Tell Me Everything, by Cambria Brockman, is a riveting novel that can fairly be compared to Donna Tartt’s highly esteemed The Secret History.
The protagonist of Tell Me Everything, Malin, goes to college in New England. It’s not quite Ivy League, but it’s elite and attracts a certain kind of accomplished of student, like the wealthy type who just fell short of getting into Harvard, Brown, or Penn State. There’s Ruby, a British theater major who is the life of the party but who is also deeply insecure. Golden boy John is handsome and good at everything, but he has issues since his dad went to jail for financial crimes. John’s cousin Max is a quiet, pre-med student who would rather study photography. Khalid is a prince from Abu Dhabi, and he is actually the least mysterious of the six friends. Finally, there’s Gemma, a stunningly beautiful art-history major and soccer star, whom both John and Max are in love with, and who Malin feels compelled to protect. Part of the reason this novel works so well is that each character is skillfully drawn and believable, and the way they fit together seems real, especially in the context of college friendships. That’s only one quality this book shares with Tartt’s The Secret History.
Nearly thirty years ago, The Secret History blew my mind and it will always be in my top five list of favorite novels ever. It’s the perfect combination of intrigue and character study, plus, you know right away a murder is committed and then you find out who and why and what the fallout is. All this adds to the moody New England college setting, and the fascinating allusions and parallels to ancient Greek studies completes the package. Lots of novels have tried to be like The Secret History since it first came out, but few them are. I’ll admit that whenever a novel is compared to it, and a lot of novels are, I want to read that novel. That’s what drew me to Tell Me Everything, and I was pleasantly surprised to find that the comparison is apt.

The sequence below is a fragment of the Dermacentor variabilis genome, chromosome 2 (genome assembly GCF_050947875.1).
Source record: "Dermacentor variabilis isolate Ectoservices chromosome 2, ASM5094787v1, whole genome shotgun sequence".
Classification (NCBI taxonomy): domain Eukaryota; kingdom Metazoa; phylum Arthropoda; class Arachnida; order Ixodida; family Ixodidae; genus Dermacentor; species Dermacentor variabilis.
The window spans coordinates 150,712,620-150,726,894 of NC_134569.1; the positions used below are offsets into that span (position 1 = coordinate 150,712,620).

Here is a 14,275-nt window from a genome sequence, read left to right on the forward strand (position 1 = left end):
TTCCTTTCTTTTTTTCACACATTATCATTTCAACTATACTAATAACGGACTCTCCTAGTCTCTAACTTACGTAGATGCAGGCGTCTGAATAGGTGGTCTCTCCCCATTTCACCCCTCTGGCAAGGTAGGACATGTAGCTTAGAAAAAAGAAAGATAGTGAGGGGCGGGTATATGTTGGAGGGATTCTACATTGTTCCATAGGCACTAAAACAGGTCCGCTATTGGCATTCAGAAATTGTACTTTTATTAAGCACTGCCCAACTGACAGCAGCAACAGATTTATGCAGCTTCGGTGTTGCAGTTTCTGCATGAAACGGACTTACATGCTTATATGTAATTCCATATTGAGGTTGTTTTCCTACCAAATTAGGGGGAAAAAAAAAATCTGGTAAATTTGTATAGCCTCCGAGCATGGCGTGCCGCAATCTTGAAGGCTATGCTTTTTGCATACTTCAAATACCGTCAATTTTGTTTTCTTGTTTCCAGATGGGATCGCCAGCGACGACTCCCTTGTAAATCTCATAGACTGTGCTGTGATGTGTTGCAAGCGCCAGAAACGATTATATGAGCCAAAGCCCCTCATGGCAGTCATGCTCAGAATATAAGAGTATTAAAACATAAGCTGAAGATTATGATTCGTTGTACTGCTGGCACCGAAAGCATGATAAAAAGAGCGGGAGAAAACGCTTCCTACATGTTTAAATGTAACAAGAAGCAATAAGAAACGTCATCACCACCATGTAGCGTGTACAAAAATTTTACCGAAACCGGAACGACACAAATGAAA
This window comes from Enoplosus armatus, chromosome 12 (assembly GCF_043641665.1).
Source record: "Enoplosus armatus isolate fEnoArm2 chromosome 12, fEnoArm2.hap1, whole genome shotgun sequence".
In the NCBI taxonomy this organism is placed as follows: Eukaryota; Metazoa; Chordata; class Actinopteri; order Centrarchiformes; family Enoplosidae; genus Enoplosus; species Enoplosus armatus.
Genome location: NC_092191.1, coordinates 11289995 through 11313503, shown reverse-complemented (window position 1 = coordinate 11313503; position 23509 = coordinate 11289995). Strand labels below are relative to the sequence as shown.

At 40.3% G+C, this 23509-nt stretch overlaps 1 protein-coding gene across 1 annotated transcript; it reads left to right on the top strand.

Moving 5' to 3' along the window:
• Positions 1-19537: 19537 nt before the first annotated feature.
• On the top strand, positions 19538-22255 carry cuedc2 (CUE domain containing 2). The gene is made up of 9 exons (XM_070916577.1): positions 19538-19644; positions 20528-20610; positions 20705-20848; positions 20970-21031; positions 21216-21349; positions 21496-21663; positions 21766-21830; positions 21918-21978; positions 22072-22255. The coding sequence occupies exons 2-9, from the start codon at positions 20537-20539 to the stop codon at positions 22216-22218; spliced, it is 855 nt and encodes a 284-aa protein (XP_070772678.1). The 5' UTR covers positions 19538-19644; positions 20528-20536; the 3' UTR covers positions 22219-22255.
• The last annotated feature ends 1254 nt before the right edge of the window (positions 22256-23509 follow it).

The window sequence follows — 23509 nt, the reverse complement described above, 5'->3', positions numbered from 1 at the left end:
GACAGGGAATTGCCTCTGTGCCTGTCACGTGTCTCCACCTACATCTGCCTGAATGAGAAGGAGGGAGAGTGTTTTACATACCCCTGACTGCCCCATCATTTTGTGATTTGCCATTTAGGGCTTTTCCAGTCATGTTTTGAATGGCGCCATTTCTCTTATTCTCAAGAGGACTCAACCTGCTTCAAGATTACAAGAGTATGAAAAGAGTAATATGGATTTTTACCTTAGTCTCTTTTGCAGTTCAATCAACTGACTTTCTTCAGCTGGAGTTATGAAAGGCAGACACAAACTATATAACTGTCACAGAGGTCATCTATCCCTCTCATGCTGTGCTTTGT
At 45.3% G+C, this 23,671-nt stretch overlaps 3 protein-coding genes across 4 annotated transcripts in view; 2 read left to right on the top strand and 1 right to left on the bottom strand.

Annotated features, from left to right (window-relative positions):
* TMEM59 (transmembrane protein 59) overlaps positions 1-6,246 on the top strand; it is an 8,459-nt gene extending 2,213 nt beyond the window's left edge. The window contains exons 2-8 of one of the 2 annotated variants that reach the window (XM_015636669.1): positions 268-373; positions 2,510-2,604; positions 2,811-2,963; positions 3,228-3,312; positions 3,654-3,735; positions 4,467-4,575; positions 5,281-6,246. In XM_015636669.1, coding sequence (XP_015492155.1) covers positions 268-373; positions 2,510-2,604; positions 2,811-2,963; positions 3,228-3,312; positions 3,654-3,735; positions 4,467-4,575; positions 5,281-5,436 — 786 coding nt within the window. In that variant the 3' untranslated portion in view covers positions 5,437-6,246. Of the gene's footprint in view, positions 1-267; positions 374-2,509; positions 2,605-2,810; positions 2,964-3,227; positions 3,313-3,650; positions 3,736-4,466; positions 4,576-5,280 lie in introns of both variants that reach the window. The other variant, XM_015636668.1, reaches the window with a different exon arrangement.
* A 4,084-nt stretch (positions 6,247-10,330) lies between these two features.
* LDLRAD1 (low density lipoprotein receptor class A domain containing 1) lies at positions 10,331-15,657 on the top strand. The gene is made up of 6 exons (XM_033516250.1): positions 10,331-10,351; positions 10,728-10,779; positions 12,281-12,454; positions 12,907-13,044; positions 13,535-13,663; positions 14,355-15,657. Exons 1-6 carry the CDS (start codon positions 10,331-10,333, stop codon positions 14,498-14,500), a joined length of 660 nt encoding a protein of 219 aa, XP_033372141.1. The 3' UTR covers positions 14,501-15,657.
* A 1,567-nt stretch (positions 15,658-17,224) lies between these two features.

More importantly though, Tell Me Everything is clever and original in its own right. While there are a lot of favorable similarities to The Secret History, it is not simply a weaker version of the story. The mystery unfolds slowly, with lots of shocking revelations and a stunning twist at the end. Yet, the twist isn’t a twist, because once you find out it seems so obvious, but that’s only because the author set it up so well.
The premise seems simple at first. The six main characters form a tight circle of friends and share a house. The story starts on “Senior Day” in the winter before they are to graduate. On Senior Day, it’s tradition to dive into a frozen lake and then other festivities, like a bonfire and The Last Chance Dance, ensue. We witness the friends partaking in such festivities, but we also know, through Malin’s narration, that one of the friends will not survive the day.
“There is something imminent surrounding us, and we have no idea it’s there. Tomorrow morning, we will sit down for breakfast at the dining hall, as we always do, and realize one of us is gone.”
Slowly, Malin reveals how the death of one the friends transpires. (We know it’s not Malin who dies, but otherwise it’s a mystery.) The narration switches back and forth between their freshman year, and also to scenes from Malin’s childhood and the truly twisted family dynamics she had to endure. As the events unravel, so do the layers of Malin’s complex personality, until we come to truly understand why she is so extremely introverted, and why she is determined to come off as “normal” by pretending to care about social interactions with her friends. The author, Cambria Brockman, skillfully ends each chapter so that the reader wants to know more, only to have the time period switch back and forth.
There were so many mysteries to uncover. Who dies and why? What happened to Malin’s brother when they were kids? Why is Malin the way that she is? All of the answers are given in a satisfying, if dark, resolution. I was sad when I finished the book because it was so very good. Going back to something I said in my last book review, that a story’s ending should be both surprising and inevitable, well, Tell Me Everything nails it.
I HIGHLY recommend this novel. Drop everything right now and start reading!